People are born and people will die, but healthcare will continue to grow over the next two decades and be resilient to major economic downturns. Healthcare will change to accommodate our aging population, as well as meet the needs of aging Gen X’ers and Millennials. New technologies, payment systems, emerging and changing demographics, politics, changing policies, and many other factors will continue to fuel employment in the healthcare industry. Even wearable technologies and the vast amounts of data being stored will also fuel and change employment in the healthcare sector.
For traditional higher education, degrees will need to evolve as demands change. For professional and continuing education, the evolution of new degrees will certainly be an opportunity, but the creation of “bridge” credentials also can be promising as professionals will require new learning to become more secure in their jobs. The data that follows shows where the growth will be in the next decade as a percentage and by volume of new jobs.
In his recent book Thank You for Being Late, Thomas Friedman analyzes why the world seems to be accelerating away from us at a remarkable pace. His explanation: Humans are adaptable, but no generation has experienced technology, globalization and climate change at the rate we are seeing. As an example, Friedman suggests that if advances in microchips had instead occurred in cars, today’s successor to the 1970s VW “Bug” would cost 4 cents and have a top speed of 300,000 miles per hour.
The book’s title comes from a remark Friedman shared with a friend who was tardy for their meeting. The extra minutes gave the author time to actually think before diving into yet another in a string of interviews. Sometimes being late is a good thing.
I believe that’s the case for higher education. Being late to the world of online learning has positioned universities to take advantage of technology that’s now far less expensive than when originally conceived in the 1990s. All one has to do is compare the array of applications and devices for mobile learning available today with concepts like performance support and clunky, unfriendly software such as learning management systems. Performance support was about providing workers information at the moment they needed it.
Twenty years ago, companies were investing millions of dollars in trying to define, build and tag knowledge and map it to a worker’s needs. Now, a high school student with a smartphone can get a contextually suitable result from a search engine of their choice, or even by posting a question to their preferred social network.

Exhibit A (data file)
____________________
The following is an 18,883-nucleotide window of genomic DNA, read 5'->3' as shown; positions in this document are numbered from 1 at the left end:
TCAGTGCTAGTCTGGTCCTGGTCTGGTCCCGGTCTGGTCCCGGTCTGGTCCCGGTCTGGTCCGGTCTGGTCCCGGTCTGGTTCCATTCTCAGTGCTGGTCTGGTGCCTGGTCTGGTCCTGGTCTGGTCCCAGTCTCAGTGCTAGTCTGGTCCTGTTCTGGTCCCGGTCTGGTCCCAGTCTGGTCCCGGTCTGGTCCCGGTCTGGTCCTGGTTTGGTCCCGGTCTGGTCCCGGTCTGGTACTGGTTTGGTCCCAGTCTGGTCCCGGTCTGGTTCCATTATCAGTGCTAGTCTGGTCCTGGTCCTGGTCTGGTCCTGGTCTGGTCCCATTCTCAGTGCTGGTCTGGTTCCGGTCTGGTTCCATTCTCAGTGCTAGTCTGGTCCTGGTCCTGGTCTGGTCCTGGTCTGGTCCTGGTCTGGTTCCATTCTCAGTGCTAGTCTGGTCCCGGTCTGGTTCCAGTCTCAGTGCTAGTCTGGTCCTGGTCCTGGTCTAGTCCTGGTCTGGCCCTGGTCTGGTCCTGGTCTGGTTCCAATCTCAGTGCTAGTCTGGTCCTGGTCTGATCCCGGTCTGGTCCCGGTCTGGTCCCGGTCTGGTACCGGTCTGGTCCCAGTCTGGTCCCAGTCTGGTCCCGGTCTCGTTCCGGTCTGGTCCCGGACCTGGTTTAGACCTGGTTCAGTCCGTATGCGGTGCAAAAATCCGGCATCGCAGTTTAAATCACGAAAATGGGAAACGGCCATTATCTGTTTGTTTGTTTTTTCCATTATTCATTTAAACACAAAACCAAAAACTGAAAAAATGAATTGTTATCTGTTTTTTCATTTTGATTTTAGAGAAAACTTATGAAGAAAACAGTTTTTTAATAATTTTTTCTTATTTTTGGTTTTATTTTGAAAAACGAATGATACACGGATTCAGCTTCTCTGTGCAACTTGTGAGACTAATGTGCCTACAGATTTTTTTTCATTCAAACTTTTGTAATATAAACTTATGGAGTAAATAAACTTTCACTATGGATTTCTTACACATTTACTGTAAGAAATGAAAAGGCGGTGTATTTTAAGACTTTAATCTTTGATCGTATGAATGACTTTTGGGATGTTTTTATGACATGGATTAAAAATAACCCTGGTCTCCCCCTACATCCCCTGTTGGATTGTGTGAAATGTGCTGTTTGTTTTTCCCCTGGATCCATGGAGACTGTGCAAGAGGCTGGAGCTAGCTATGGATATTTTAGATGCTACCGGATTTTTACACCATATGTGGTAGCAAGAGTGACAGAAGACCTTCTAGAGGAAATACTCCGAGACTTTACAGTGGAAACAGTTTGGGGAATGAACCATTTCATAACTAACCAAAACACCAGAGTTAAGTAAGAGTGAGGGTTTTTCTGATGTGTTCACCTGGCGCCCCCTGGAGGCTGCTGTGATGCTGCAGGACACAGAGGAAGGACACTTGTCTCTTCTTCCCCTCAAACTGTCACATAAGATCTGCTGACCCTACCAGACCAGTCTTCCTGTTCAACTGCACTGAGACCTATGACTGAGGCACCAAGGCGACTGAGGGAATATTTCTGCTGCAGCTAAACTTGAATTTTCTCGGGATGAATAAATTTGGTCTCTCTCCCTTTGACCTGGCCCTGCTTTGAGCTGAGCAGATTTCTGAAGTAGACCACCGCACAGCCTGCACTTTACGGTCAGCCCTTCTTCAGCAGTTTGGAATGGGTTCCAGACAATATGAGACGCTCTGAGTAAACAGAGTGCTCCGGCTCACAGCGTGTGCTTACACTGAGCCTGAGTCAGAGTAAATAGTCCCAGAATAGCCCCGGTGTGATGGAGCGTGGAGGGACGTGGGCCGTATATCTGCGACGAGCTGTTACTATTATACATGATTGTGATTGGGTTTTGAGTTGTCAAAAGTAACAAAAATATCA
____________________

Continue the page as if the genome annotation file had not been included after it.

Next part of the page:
Higher education has begun to embrace the fluidity of learning and the realization that someone in the workplace isn’t the sum of their experiences leading up to a given situation. Instead, more and more colleges and universities realize that learning isn’t necessarily all the things along the way we did to prepare ourselves for a job, but the ability to access the resources in the moment to solve problems.
A neophyte on the job can have the ability to perform at the same level as a veteran if the rookie knows how to immediately access contextual information via technology. Just-in-time learning and tacit knowledge that was so elusive even 20 years ago is more accessible than ever before, and this access to on-demand know-how bridges the boundary between companies and higher education.
“By providing world-class, affordable credentials ranging from open-access courses to certificates to degrees, we enable our students to enrich their careers,” said Huntington Lambert, dean of Harvard’s Division of Continuing Education. “… now is the time for higher education to maximize our practical and creative capabilities … as we continue to transform into an information-based global economy.”
The practical and creative capabilities Lambert speaks of are a model of shared know-how, at the precise time in your career that you need it. Even today, companies still try to create “systems” for taking know-how from workers and putting learning into a knowledge base, instead of drawing on a fluid network of people who respond as they are queried for help.
“This leads to increased potential for economic mobility and equips citizens with the tools they need,” believes Lambert.
Universities need leverage this accidental circumstance and leverage learning technology and competency development to provide more personalized adaptive experiences to bridge the theoretical and practical aspects of education. Because institutions of higher education have access to a treasure trove of expertise and data, I believe there is huge potential for higher education to support companies more directly in developing their workforce. Instead of corporations and universities developing employees and students in two separate silos, there needs to be a fluidity of learning that mirrors how workers and students want to learn. I encourage Deans and Directors of Extended and Continuing Education to make those strategic connections with corporate learning leaders.
Lee Maxey is Founder and CEO of MindMax. Lee has led MindMax since its founding in 2009, providing technology-enabled marketing solutions to accelerate enrollments for universities. Lee takes pride in building long-lasting relationships with MindMax’s university partners and building a culture focused on results aligned with client specific needs. MindMax provides strategic guidance, proven processes, and the latest digital tools to optimize online marketing and enrollment operations for university-affiliated continuing and professional education organizations. We are a trusted advisor to many of the nation’s top universities, and have transformed hundreds of online programs, impacting over 1 million students.